I am dumbfounded by the endless line of pilgrims on their way to the holy shrine of disability.  They come to me, relatively well-appearing, and express their intense frustration that their Medicare, Medicaid or Disability have not kicked in, have expired, or have not done enough to ease their sorrowful way in this dark, hard world.  Most of the ones I see are not paralyzed, not broken, not brain-injured or bed-ridden.  They look remarkably like…my partners and me!  But somehow, their back pain, their anxiety, their depression all seem to render them entirely unable to work at all.  Except under the table, that is.

I am flabbergasted by the young men and women who are angry that they can’t get Medicaid.  I am surprised by the well-to-do elderly who are bitter that Medicare doesn’t cover more of the things they either need, or simply want.

And I am devastated and stricken speechless by the way patients, who are not dying or in danger, look at me and say, ‘well I’d see my doctor, but all he wants is money.  He expects me to pay him and what am I supposed to do?’

The finances of medicine and the expectations of the populace are beyond anything I have ever seen in my life.  The main concern seems to be this:  why isn’t someone else paying for something for me?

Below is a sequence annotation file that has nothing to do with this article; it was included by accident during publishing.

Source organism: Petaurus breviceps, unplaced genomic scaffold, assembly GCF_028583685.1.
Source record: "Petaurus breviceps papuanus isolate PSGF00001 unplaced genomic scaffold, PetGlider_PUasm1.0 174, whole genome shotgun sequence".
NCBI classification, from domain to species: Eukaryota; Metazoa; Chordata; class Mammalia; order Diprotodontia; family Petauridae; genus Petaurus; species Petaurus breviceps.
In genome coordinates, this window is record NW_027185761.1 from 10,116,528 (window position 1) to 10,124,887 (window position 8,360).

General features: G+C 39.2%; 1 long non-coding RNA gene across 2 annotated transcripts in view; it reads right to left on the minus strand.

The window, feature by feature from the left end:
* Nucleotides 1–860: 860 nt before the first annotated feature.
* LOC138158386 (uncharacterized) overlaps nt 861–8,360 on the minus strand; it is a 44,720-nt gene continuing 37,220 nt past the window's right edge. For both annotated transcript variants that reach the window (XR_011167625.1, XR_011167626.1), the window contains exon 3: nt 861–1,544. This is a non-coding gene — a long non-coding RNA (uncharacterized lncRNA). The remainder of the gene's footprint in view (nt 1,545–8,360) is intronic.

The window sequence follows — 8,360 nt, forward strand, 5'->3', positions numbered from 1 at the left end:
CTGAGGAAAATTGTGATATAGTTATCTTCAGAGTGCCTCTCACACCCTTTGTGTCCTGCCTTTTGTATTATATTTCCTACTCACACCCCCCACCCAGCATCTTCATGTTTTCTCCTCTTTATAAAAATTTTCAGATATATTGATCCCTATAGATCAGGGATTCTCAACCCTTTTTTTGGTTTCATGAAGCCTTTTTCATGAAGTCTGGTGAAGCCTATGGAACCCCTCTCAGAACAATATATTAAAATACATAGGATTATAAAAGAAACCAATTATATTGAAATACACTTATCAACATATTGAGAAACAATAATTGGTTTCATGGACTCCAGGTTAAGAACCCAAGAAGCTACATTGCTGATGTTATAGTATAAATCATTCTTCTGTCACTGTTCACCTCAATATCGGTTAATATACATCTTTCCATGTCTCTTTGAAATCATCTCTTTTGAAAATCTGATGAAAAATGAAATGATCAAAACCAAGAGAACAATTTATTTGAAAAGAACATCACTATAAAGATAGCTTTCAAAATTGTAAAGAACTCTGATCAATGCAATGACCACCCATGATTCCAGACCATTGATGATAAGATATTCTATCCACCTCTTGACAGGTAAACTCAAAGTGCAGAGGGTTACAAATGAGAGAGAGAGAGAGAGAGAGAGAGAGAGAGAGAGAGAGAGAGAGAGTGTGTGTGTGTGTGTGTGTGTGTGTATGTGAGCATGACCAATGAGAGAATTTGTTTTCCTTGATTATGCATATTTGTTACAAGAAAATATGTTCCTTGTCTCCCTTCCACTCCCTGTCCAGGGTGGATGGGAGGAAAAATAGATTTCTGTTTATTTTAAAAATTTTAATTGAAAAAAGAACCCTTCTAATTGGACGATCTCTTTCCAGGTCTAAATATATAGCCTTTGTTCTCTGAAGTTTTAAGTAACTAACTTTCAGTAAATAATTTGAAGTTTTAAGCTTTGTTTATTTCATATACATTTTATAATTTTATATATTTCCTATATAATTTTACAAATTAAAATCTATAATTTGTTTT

I know some can’t help their situation.  But everywhere I go, everything I read, the message is that ‘someone else’ will always meet the needs of the individual.  Never mind that the government, or the insurance, is all a collective that takes from one set of individuals to give to another.

As taxes are set to increase, and fees are set to increase, and jobs are disappearing and benefits are extending, at what point will it all collapse, dear friends and readers?  This is not partisan; right and left are both guilty.  But more guilty is the human heart!  The human heart which always expects someone else to be accountable.

It cannot go on.  We cannot give endlessly to the irresponsible by taking endlessly from the responsible.  And physicians will eventually stop playing, because there is seldom even the compensation of true gratitude for the gift of free services.

One of our nurses had a minor infection, and came to see me in the ER on her day off.  She brought me a milkshake.  I never asked for it, and I would have helped her for nothing, and gladly.  But she offered a small compensation, a small gratitude for my time.  It was kind…and delicious.

But our world now is full of those who want only more, never less, and never paid for out of their own effort or even compensated by their own thanks.

The camel is straining, friends.  I fear it won’t be long.


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